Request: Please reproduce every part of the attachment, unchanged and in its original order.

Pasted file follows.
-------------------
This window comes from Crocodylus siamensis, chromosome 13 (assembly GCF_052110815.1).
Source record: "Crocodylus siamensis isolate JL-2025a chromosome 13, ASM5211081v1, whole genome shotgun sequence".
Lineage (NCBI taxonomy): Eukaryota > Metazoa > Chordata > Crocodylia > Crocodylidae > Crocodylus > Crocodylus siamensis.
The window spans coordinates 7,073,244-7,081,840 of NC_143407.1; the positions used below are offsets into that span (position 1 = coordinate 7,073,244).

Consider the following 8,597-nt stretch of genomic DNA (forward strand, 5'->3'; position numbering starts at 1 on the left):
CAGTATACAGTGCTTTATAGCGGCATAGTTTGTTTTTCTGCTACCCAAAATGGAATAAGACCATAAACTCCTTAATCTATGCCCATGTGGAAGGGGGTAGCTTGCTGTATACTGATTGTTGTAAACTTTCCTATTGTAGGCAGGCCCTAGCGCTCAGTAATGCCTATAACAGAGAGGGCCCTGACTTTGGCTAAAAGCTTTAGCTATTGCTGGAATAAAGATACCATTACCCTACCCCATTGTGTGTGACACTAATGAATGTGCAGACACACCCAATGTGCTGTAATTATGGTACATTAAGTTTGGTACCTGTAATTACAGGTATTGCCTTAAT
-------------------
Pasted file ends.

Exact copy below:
This window comes from Crocodylus siamensis, chromosome 13 (assembly GCF_052110815.1).
Source record: "Crocodylus siamensis isolate JL-2025a chromosome 13, ASM5211081v1, whole genome shotgun sequence".
Lineage (NCBI taxonomy): Eukaryota > Metazoa > Chordata > Crocodylia > Crocodylidae > Crocodylus > Crocodylus siamensis.
The window spans coordinates 7,073,244-7,081,840 of NC_143407.1; the positions used below are offsets into that span (position 1 = coordinate 7,073,244).

Consider the following 8,597-nt stretch of genomic DNA (forward strand, 5'->3'; position numbering starts at 1 on the left):
CAGTATACAGTGCTTTATAGCGGCATAGTTTGTTTTTCTGCTACCCAAAATGGAATAAGACCATAAACTCCTTAATCTATGCCCATGTGGAAGGGGGTAGCTTGCTGTATACTGATTGTTGTAAACTTTCCTATTGTAGGCAGGCCCTAGCGCTCAGTAATGCCTATAACAGAGAGGGCCCTGACTTTGGCTAAAAGCTTTAGCTATTGCTGGAATAAAGATACCATTACCCTACCCCATTGTGTGTGACACTAATGAATGTGCAGACACACCCAATGTGCTGTAATTATGGTACATTAAGTTTGGTACCTGTAATTACAGGTATTGCCTTAAT